It is generally the man who thinks well of himself who comes to be thought well of. But it is also true that when a man becomes perfectly satisfied with himself and his worldly surroundings, he has reached the first stage of decline. Self-confidence, backed by good common sense, is one of the most important of human attributes. But we must be careful not to exaggerate ourselves, or rate ourselves too highly. There are dangers attending every virtue. Pushed to excess, even conscience, justice, and earnestness, may become injurious. Self-respect must be guarded by common sense, love of humanity, and the spirit of reverence. But nothing can make good an absence of this quality.
The Chinese say, “It never pays to respect a man who does not respect himself.” If the world sees that you do not honor yourself, it has a right to reject you as an impostor; because you claim to be worthy of the good opinion of others when you have not your own. Self-respect is based upon the same principles as respect for others. The scales of justice hang in every heart, and even the murderer respects the judge who condemns him; for the still small voice within says, “That is right.”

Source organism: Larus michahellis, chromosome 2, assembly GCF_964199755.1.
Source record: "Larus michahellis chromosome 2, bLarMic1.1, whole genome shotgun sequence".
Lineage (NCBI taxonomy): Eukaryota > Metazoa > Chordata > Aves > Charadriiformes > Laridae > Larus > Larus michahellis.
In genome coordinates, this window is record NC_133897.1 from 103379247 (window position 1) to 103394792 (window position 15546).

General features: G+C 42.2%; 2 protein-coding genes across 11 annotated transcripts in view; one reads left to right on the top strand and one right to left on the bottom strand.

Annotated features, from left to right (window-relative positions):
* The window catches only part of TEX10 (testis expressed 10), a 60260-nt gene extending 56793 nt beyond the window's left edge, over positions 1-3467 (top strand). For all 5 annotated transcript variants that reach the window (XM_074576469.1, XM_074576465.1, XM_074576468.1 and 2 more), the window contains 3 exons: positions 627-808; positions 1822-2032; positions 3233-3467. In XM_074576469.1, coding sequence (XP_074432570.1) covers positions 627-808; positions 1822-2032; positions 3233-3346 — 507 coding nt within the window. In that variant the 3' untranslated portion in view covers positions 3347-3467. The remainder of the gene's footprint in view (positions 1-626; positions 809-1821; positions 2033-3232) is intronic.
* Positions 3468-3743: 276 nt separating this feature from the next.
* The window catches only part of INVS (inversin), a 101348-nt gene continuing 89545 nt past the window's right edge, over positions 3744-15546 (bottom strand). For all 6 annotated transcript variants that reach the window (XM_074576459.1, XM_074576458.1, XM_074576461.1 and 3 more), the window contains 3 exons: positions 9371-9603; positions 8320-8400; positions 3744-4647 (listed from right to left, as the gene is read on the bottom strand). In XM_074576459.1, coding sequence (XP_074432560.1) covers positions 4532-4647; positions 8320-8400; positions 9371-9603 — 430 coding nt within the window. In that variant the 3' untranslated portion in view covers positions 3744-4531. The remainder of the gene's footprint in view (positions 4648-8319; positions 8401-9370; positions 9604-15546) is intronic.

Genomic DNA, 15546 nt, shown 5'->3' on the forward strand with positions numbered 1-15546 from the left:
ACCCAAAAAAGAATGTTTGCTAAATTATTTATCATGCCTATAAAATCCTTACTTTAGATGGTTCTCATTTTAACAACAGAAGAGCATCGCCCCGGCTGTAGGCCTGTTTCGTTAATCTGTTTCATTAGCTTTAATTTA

Self-respect is a great aid to pure living. So long as a youth has true self-respect, vice has little attraction for him. It is when this sterling virtue is sacrificed, and the thoughtless or reckless one ceases to care what is thought of him, that vice claims its victim. He who cares not whether men think well or ill of him, does not possess self-respect; and so he is easily lured into evil, becoming more and more indifferent to the good-will of others, and more thoughtless and abandoned in his daily life. With the loss of self-respect, he is likely to lose all that makes manhood true and noble.